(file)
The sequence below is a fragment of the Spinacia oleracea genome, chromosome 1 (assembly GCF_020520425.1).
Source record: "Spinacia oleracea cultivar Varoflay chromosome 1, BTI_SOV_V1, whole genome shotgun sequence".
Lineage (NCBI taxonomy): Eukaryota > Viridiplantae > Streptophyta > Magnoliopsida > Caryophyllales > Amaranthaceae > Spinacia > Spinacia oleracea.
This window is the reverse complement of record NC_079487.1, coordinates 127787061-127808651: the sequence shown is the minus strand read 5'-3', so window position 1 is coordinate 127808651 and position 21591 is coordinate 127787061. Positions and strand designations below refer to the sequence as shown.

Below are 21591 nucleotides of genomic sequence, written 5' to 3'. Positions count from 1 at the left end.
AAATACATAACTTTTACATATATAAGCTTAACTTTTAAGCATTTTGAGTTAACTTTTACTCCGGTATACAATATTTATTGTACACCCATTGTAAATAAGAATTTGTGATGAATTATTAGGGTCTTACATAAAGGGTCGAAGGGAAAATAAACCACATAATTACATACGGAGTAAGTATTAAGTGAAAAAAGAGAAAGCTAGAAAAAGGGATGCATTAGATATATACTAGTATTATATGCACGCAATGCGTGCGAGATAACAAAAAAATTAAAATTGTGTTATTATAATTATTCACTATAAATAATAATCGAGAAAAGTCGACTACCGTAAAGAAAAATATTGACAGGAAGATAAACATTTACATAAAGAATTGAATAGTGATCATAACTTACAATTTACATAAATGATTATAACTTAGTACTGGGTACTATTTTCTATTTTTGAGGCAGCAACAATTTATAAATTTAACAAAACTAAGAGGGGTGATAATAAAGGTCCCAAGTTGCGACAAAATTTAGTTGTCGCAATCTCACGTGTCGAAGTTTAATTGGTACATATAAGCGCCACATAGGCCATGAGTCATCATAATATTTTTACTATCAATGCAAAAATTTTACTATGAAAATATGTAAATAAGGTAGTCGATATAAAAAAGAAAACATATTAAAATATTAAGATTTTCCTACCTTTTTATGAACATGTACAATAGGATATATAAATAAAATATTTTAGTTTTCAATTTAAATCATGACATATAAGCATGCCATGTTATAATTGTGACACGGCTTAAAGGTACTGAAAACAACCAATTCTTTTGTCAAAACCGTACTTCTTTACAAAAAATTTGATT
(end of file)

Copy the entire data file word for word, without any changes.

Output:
The sequence below is a fragment of the Spinacia oleracea genome, chromosome 1 (assembly GCF_020520425.1).
Source record: "Spinacia oleracea cultivar Varoflay chromosome 1, BTI_SOV_V1, whole genome shotgun sequence".
Lineage (NCBI taxonomy): Eukaryota > Viridiplantae > Streptophyta > Magnoliopsida > Caryophyllales > Amaranthaceae > Spinacia > Spinacia oleracea.
This window is the reverse complement of record NC_079487.1, coordinates 127787061-127808651: the sequence shown is the minus strand read 5'-3', so window position 1 is coordinate 127808651 and position 21591 is coordinate 127787061. Positions and strand designations below refer to the sequence as shown.

Below are 21591 nucleotides of genomic sequence, written 5' to 3'. Positions count from 1 at the left end.
AAATACATAACTTTTACATATATAAGCTTAACTTTTAAGCATTTTGAGTTAACTTTTACTCCGGTATACAATATTTATTGTACACCCATTGTAAATAAGAATTTGTGATGAATTATTAGGGTCTTACATAAAGGGTCGAAGGGAAAATAAACCACATAATTACATACGGAGTAAGTATTAAGTGAAAAAAGAGAAAGCTAGAAAAAGGGATGCATTAGATATATACTAGTATTATATGCACGCAATGCGTGCGAGATAACAAAAAAATTAAAATTGTGTTATTATAATTATTCACTATAAATAATAATCGAGAAAAGTCGACTACCGTAAAGAAAAATATTGACAGGAAGATAAACATTTACATAAAGAATTGAATAGTGATCATAACTTACAATTTACATAAATGATTATAACTTAGTACTGGGTACTATTTTCTATTTTTGAGGCAGCAACAATTTATAAATTTAACAAAACTAAGAGGGGTGATAATAAAGGTCCCAAGTTGCGACAAAATTTAGTTGTCGCAATCTCACGTGTCGAAGTTTAATTGGTACATATAAGCGCCACATAGGCCATGAGTCATCATAATATTTTTACTATCAATGCAAAAATTTTACTATGAAAATATGTAAATAAGGTAGTCGATATAAAAAAGAAAACATATTAAAATATTAAGATTTTCCTACCTTTTTATGAACATGTACAATAGGATATATAAATAAAATATTTTAGTTTTCAATTTAAATCATGACATATAAGCATGCCATGTTATAATTGTGACACGGCTTAAAGGTACTGAAAACAACCAATTCTTTTGTCAAAACCGTACTTCTTTACAAAAAATTTGATT